In the 1940s, African-American tap dancer Sandman Sims (1917–2003) broke out as a favorite at Harlem's famed Apollo Theater. Within a decade, tap dancing's prominence declined. Sims worked tirelessly to revive it as a form of art and entertainment, helping bring about a tap renaissance in the 1970s and early 1980s.
Howard Sims was born on January 24, 1917, in Fort Smith, Arkansas, but was raised in Los Angeles as one of 12 siblings. Sims's father worked as a barber and taught all of his children to dance. As Sims later recalled of his childhood in George T. Nierenberg's 1979 documentary No Maps on My Taps, “When you're first born you start crawlin' and when you get through crawlin' you stand up and walk. When I got through crawlin' I had to stand up and dance 'cuz I had to dance in a hurry to catch up with my brothers and sisters.”
As a youngster, Sims was considered the most uncoordinated member of his family, but he stuck with dancing, and it became a lifelong avocation. He spent the better portion of his childhood on L.A.'s street corners dancing for money, beginning around age four or five. His older brother frequently brought the youngster with him, giving him no choice, because the coins rolled in when young Sims started to jump and jive. “They'd always want to see that little fellow dance. That little clumsy fellow,” the dancer explained in No Maps on My Taps.
While growing up, Sims perfected his steps and developed his style on the street corners, where “challenge” dances were common. In an era when dancing skills were common, dancers would throw down their tap shoes in front of one another to challenge them to a duel. As a self-taught dancer, Sims appreciated these challenges because they provided a learning opportunity: while watching these duels, he picked up new ideas. The rich kids received dancing lessons at the dance school while the poor kids trained on the streets, and in Sims's view, the street-smart dancers were better. “Our dancing was from the soul,” he stated during Nierenberg's documentary. “Like what we felt, what we heard, the sound. Their dancing was from count, like ‘one, two, three, four, five, six.’ In a way, it all blended in, but it was a difference in the dance. It's day and night.”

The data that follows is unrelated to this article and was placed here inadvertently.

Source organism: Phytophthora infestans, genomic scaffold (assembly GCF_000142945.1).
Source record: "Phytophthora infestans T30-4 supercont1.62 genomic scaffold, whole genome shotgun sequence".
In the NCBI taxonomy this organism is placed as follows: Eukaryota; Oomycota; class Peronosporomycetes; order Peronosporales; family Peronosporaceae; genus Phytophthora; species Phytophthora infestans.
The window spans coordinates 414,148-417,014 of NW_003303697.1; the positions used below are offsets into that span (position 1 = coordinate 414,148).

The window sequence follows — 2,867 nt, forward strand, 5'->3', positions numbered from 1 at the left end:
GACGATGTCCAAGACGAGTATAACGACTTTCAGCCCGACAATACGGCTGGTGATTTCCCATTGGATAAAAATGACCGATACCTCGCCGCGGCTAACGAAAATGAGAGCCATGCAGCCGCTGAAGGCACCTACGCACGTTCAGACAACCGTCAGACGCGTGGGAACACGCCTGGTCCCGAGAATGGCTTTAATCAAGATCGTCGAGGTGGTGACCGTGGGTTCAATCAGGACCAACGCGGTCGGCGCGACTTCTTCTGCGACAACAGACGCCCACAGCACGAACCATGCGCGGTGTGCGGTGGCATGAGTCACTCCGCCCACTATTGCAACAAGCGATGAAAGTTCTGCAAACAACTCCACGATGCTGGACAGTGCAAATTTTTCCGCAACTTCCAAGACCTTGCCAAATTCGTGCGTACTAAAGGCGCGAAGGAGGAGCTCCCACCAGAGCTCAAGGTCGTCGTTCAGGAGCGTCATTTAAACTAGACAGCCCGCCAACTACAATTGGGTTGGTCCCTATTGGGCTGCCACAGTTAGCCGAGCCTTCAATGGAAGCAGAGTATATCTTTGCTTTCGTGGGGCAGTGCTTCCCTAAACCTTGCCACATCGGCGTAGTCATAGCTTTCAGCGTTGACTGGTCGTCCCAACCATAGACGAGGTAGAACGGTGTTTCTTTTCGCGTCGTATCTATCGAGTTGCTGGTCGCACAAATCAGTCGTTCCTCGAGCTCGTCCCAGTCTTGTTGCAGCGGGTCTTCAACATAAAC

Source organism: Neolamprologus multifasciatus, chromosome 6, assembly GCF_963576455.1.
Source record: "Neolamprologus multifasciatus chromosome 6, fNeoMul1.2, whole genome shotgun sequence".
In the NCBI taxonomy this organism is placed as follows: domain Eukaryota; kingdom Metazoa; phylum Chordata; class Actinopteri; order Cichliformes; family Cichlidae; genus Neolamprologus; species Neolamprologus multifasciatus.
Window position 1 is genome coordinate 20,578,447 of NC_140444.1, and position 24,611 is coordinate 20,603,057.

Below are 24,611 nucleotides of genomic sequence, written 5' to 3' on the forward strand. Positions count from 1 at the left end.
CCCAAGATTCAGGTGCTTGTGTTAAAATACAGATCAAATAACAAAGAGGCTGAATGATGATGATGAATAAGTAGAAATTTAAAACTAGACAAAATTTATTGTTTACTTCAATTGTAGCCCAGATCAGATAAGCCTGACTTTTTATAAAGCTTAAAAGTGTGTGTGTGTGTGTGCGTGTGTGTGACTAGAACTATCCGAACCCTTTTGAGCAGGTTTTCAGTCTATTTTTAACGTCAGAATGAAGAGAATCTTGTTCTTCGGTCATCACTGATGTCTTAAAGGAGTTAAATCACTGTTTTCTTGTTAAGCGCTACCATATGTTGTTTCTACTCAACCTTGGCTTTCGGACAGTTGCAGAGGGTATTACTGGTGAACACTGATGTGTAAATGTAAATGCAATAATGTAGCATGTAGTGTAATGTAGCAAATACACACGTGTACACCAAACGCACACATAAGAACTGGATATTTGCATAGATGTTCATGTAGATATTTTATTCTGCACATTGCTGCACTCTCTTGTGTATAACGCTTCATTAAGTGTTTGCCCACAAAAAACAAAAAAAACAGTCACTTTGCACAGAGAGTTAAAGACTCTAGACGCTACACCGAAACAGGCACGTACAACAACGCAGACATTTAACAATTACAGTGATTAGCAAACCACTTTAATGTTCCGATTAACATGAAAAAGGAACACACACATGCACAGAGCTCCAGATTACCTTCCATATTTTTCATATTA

Despite dissing dance schools, Sims was interested in knowing what they were teaching that he might be missing. Speaking to Chicago Tribune interviewer Mary Campbell, he recalled being arrested as a teen for loitering outside of an L.A. tap school. As Sims told the judge, he was not loitering; he was watching the instructors through the window so he could become a better dancer. “He told them to clear the chairs and desks away and to let him see what I did. I danced a little bit and he said, ‘Case dismissed!’”
Eventually casting about for a paying career, Sims tried to make it as a prizefighter. His dancing helped him as a boxer. Just like tap dancers, successful boxers bring balance, nimble footwork, and self-expression into the ring. After Sims broke his hand a couple of times, he realized that he did not have what he needed to become a real contender and turned back to tap. Sometime in the 1940s, he hitched a ride to New York City and landed in Harlem, where he hooked up with the local “hoofers.” The Harlem Hoofers danced a distinct variety of tap that relied on the whole foot to make sound and not just the heel and toe. Sims melded this style into his tap dancing and fell under the tutelage of Chuck Green, who was one-half of the famed comedy/dancing duo “Chuck and Chuckles.”
In New York City, Sims hit the vaudeville circuit and continued to perfect his steps on the street corners. He always carried his tap shoes in his back pockets so that he was ready for a street challenge; through these duels, dancers knew just where they stood in the local tap-dancing hierarchy. “Dancing is competitive,” Sims recalled in No Maps on My Taps. “It's like fighting. You think you're in shape, or you do more steps than anybody else. Well, they'll compare you right away. See, the public is real funny. They want to look to see who the best is.”
In the 1940s, Sims decided to try for a spot at the Apollo. Since the 1930s, the famed Harlem, New York, theater had been hosting weekly amateur night competitions as a way to identify untapped African-American talent and nurture aspiring performers. The crowd was brutal but the payoff was big: multi-night winners received a professional booking at the theater. As such, the Apollo played a prominent role in launching promising acts; African-American jazz singer Ella Fitzgerald got her start bywinning an amateur night at the Apollo.
To finish a performance at the Apollo, the entertainer had to please the crowd. Whenever song-and-dance contestants began to bomb, the audience booed and the performer was shuttered away. The first time Sims took the stage with his tap shoes on, he danced facing the band and watching the instrumentalists instead of facing the crowd, and he was booed off the stage. Sims was rejected by amateur-night audiences several more times before winning the competition. Once he won, he was unbeatable. Sims's win streak at the Apollo lasted 25 shows, prompting the theatre's management to change the rules and limit each contestant to four wins.